Industry Insider is back with another fantastic guest! We sat down with Yannick Snellings, Sales Manager at Club Brugge…
Tell us about yourself, what is your current role and what roles have you done previously?
I’m Yannick Snellings, Sales Manager at Club Brugge. My career trajectory can be described as peculiar or unusual, but growing from one role to the next always happened very organically. I started my career 8 years ago as a doctoral researcher in the biomedical department at the KU Leuven. There I discovered being in a lab wasn’t really my jam. I was however always very keen on sharing what I was doing and learning how I could use my research to solve real world problems. As such, I began going to conferences, talking to companies and noticed that I had a strong pull towards the business end of things. Hence, after my obtaining my PhD, I chose to work as a management consultant to absorb as many business skills as I possibly could.
As a management consultant, I came into contact with quite a lot of customers. Here I discovered that I really enjoyed customer interactions and that I had a knack for sales. Soon after this discovery, I joined a global life science company, Merck KGaA, in a commercial role. A company that is still dear to me, as it is truly an amazing place to work. I intended to build an extensive career at the enterprise, but when the football team you’ve been supporting your entire life comes knocking, you simply can’t refuse.
What do you do in your current role?
The responsibilities of Sales Manager vary quite a bit. The core of what I do is generating revenue for the club on a B2B level. This ranges from selling hospitality, to sponsoring and licensing. Customers are always at the heart of what I do. During match days, I try to stay as close to the customers as possible by engaging with as many people as I possibly can.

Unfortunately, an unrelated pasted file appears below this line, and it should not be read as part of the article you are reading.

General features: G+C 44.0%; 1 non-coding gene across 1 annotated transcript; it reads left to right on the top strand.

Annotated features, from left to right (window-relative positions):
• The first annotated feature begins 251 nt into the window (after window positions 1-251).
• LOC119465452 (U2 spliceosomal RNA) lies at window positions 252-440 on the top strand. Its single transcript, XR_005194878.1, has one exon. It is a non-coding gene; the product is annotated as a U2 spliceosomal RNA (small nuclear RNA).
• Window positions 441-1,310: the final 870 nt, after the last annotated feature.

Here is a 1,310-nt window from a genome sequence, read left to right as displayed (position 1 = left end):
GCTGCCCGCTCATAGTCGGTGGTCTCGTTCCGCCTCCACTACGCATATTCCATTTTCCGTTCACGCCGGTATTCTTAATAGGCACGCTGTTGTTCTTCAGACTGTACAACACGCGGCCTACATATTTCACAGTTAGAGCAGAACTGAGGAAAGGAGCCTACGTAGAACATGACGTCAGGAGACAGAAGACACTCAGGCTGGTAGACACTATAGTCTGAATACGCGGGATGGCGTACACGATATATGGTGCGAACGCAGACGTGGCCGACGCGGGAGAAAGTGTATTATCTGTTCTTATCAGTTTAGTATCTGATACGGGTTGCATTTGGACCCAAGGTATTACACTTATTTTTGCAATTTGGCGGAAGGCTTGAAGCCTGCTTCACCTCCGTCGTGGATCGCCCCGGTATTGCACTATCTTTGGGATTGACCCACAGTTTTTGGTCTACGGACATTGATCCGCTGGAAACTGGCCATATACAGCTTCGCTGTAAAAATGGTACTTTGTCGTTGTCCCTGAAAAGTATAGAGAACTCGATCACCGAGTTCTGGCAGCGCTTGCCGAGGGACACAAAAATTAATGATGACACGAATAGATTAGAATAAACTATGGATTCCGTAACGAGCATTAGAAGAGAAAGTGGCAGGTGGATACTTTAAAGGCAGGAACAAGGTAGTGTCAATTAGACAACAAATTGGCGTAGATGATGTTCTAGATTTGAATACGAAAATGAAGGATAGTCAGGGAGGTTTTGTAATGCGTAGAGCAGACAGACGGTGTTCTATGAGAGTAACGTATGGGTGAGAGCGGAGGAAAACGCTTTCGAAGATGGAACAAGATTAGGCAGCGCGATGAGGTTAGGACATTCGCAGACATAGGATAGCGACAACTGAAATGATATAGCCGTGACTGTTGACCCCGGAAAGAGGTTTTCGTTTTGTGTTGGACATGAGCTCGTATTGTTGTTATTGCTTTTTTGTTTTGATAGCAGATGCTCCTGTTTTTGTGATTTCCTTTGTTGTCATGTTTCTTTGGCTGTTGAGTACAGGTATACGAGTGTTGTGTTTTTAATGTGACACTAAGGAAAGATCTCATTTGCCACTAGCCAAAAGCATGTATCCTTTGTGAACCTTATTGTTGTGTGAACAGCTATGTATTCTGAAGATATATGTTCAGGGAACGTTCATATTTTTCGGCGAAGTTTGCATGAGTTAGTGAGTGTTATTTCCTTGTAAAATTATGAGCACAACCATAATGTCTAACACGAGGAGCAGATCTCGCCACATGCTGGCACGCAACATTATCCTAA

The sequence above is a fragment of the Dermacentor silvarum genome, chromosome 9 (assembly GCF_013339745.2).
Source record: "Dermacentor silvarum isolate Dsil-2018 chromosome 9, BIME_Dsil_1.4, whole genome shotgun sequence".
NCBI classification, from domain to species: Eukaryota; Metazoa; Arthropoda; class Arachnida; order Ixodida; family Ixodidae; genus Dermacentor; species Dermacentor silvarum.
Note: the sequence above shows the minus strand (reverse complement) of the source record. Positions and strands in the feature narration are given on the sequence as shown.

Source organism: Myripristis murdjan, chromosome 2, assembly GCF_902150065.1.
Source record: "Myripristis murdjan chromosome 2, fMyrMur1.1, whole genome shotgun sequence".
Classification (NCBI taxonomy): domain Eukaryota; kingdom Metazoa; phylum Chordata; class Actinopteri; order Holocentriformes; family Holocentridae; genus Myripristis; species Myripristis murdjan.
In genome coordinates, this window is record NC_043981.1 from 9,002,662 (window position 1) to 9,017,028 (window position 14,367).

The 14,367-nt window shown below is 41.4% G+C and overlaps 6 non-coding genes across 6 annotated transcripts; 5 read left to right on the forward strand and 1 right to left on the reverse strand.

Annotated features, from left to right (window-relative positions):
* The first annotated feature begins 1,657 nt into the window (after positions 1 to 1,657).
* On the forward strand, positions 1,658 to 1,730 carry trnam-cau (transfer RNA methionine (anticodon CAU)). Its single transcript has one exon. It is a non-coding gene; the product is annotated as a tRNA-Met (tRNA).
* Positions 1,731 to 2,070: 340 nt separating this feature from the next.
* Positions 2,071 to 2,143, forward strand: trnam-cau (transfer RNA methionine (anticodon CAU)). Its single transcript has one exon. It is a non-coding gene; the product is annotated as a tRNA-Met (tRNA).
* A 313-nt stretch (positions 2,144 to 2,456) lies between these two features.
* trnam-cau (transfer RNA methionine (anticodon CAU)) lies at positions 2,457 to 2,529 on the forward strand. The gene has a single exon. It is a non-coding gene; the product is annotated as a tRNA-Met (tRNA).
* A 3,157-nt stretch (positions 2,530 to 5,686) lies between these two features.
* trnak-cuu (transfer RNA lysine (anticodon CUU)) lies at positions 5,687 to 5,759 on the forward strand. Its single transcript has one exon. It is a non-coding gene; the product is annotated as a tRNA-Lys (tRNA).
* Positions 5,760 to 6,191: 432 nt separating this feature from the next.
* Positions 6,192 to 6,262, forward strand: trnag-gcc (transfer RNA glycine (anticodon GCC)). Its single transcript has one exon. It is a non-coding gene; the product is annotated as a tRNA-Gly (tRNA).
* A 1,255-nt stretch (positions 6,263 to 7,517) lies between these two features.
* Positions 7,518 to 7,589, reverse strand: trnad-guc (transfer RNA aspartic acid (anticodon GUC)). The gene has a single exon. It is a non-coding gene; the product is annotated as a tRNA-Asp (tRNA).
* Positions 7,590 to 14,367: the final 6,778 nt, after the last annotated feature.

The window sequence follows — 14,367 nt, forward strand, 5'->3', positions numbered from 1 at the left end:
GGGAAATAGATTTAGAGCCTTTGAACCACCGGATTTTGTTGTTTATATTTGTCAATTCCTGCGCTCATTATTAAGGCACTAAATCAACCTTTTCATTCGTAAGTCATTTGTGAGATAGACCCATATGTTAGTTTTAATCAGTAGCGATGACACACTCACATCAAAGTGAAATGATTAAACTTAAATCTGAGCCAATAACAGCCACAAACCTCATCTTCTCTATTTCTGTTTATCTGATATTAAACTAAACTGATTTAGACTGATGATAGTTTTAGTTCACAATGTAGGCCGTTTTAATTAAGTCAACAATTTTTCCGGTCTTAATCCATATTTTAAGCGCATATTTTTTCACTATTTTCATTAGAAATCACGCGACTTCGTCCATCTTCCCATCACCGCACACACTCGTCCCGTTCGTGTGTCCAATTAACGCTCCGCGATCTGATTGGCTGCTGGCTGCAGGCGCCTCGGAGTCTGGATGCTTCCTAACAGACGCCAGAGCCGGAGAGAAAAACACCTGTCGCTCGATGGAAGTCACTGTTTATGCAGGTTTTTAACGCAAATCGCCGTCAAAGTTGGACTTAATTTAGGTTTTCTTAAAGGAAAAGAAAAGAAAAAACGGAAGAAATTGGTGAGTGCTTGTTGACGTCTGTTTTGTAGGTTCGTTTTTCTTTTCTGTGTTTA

Besides my commercial tasks, I have two additional core responsibilities. Make sure that we have operational excellence when it comes to our CRM systems and fine-tuning and automating our B2B reporting. I enjoy that fact that I have a very broad set of tasks to perform, so I can learn as much as I can about the organisation.
“Normal” isn’t a thing in sport so what does an “average” week look like for you?
Usually I start my day at 6.00am by hitting the gym. Afterwards, I like to get to work asap. At Club Brugge, we work from a new centralised complex called Belfius Basecamp, where both our sports and our business staff reside. An amazing place to be on a day-to-day basis. Mondays are generally loaded with internal meetings, debriefing the match and making sure our priorities for the next match are set. This leaves me with give or take 4 days to spend on customer interactions, diving into our CRM system and automating our reporting.
On average I would say my time is spent largely on sales and preparing the next match on a B2B level. Finally, the job requires us to make sure everything is smooth sailing on matchday. Those days are generally a little more ‘ad hoc’ when it comes to what I do, as there are always some surprises or special requests to take care of.
How did you end up where you are right now? When did you know you wanted to work in sport?